I hope to see you soon on Twitter. Make sure to give me a follow, @pwagnerlcisd, and ask any questions you think I can help you with. It is possible I will know, but more possible I will know somebody else that can help you even more!
A timeline is something that seems to present itself at every subject in every grade level. You are always sequencing something. This week I ran across a great site for creating timelines from ReadWriteThink.org. I have used their stuff in the past and this one lives up to the bill: easy to use and a nice product at the end.
Upon accessing the program, you will be prompted to enter your name and a title for your timeline.
A new window will open up. Here is where you can start adding the information to your timeline. Click on the dotted line to start adding your events. A wizard will open in a new window. Fill in what is pertinent to your project. You can add a label or title, short description, and full description. You can also add an image from your computer. The label and short description will appear with an image (optional) on the timeline itself. If you choose to add a full description, that is listed on an adjoining page upon completion. It does not appear on the visual timeline.
Once you add an event to the timeline you are able to drag it to the correct location. If your events need to change their sequence you are still able to do so later. You can drag the cards above or below the line and to any location. The marker on the line can also be dragged to a new location if need be.
You have the option to save your work as you go along and return to it. A file is saved to your computer. Upon returning to the site you can choose to open an existing file and continue working. Note that the program itself will NOT save your work. You must save it to your computer if you do not finish.
When you are completely done, choose to finish your work. You will have options to save, print, or email. The final format for the project will be a PDF. Click here to view an example timeline.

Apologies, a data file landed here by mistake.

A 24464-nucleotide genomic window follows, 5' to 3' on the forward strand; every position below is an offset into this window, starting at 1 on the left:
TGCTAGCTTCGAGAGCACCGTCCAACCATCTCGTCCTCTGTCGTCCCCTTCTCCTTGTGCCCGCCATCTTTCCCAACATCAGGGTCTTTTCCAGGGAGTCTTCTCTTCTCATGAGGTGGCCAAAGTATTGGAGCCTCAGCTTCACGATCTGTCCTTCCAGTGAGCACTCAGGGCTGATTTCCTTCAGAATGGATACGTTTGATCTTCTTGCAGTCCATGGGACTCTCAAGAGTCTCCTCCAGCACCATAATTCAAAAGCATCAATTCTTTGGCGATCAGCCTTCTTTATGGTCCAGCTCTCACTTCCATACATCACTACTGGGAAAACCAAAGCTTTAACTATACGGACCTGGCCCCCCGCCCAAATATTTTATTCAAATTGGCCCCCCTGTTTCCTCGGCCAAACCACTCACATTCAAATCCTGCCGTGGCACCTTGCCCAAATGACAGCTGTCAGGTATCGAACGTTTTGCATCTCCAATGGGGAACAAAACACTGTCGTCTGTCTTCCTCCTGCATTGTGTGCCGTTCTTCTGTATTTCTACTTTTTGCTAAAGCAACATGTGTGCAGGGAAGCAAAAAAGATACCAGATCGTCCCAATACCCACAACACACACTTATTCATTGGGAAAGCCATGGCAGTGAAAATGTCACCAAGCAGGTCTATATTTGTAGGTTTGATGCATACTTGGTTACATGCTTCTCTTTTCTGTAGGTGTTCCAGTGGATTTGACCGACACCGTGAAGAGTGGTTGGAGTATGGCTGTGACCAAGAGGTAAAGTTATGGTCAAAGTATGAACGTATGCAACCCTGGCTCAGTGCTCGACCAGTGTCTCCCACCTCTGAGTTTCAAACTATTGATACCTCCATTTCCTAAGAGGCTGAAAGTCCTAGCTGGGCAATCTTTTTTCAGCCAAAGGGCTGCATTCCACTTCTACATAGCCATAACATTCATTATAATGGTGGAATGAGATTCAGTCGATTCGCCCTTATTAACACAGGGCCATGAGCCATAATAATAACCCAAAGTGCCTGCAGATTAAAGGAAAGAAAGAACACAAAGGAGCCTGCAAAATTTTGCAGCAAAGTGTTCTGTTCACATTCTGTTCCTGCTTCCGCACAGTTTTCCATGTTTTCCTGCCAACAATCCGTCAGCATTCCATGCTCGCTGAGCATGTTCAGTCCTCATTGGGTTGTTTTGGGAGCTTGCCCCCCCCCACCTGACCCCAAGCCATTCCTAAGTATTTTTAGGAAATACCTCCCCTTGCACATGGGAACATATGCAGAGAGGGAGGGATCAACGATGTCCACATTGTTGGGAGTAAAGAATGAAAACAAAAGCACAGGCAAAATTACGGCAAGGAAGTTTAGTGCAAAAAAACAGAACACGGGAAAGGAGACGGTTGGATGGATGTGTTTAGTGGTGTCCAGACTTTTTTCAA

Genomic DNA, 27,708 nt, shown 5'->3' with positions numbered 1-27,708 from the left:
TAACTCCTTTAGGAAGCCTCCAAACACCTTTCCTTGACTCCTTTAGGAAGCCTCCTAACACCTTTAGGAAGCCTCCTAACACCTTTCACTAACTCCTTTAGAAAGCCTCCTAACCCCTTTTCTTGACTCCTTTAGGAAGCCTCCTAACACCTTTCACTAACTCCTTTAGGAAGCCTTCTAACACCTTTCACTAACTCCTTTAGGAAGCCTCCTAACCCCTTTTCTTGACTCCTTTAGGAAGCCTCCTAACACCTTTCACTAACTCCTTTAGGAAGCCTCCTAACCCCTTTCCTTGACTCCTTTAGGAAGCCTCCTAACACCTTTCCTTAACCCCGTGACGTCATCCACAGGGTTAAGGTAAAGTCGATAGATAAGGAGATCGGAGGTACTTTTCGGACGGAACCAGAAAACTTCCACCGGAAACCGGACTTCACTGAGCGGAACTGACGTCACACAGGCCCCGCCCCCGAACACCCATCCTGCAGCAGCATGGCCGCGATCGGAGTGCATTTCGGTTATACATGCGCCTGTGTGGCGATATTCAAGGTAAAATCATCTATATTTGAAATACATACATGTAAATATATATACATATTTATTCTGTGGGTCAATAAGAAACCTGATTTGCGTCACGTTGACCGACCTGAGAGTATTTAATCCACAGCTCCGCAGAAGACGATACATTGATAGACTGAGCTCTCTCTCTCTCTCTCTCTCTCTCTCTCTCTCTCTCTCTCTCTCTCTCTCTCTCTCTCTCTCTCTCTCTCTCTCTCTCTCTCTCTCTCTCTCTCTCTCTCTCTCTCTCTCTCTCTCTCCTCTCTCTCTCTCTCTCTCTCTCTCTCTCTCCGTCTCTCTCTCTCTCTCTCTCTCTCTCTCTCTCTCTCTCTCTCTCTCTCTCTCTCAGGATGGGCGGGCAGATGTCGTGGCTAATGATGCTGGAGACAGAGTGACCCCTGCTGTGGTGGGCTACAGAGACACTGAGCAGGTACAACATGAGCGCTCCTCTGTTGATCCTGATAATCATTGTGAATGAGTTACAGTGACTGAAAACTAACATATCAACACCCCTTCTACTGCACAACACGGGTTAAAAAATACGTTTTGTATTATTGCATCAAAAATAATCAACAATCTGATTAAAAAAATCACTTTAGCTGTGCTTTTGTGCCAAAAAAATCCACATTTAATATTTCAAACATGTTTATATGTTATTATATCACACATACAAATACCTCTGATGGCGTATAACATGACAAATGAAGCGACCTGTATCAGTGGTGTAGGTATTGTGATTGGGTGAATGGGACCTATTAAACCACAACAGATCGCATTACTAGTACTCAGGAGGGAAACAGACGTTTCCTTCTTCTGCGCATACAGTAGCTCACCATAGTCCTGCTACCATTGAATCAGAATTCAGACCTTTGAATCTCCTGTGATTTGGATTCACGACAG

Do you have iPads in your classroom? There is a free app that follows the same format as the program online. You can access your camera roll to add images and your final project is saved as an image to the camera roll if you choose. Click here to visit the app in the app store.
I am fortunate that the district I work for has seen the need for technology integration in education. I believe we are front runners. We do not wait for others…when something is out there that will benefit our students we jump at the opportunity to give it a try. One big example of that are the iPads. All campuses have iPads. The number varies by available funds and, of course, some administrators jumped in feet first while others tip-toed in to test the water. This accounts for a varying student:iPad ratio. In any case, along with district checkout options, all teachers in the district have access to devices if/when they are needed.
What tends to draw teachers to the devices are all the apps available to them to serve as a “tutor”. We know it is impossible to get a 1:1 teacher:student feel. These devices can help with remediation and practice in a more engaging way. Let’s face it though…drill and kill is drill and kill whether it is being done on an iPad or a sheet of paper. I am not saying iPads cannot be used for this, but this should not be the ONLY reason they are being used.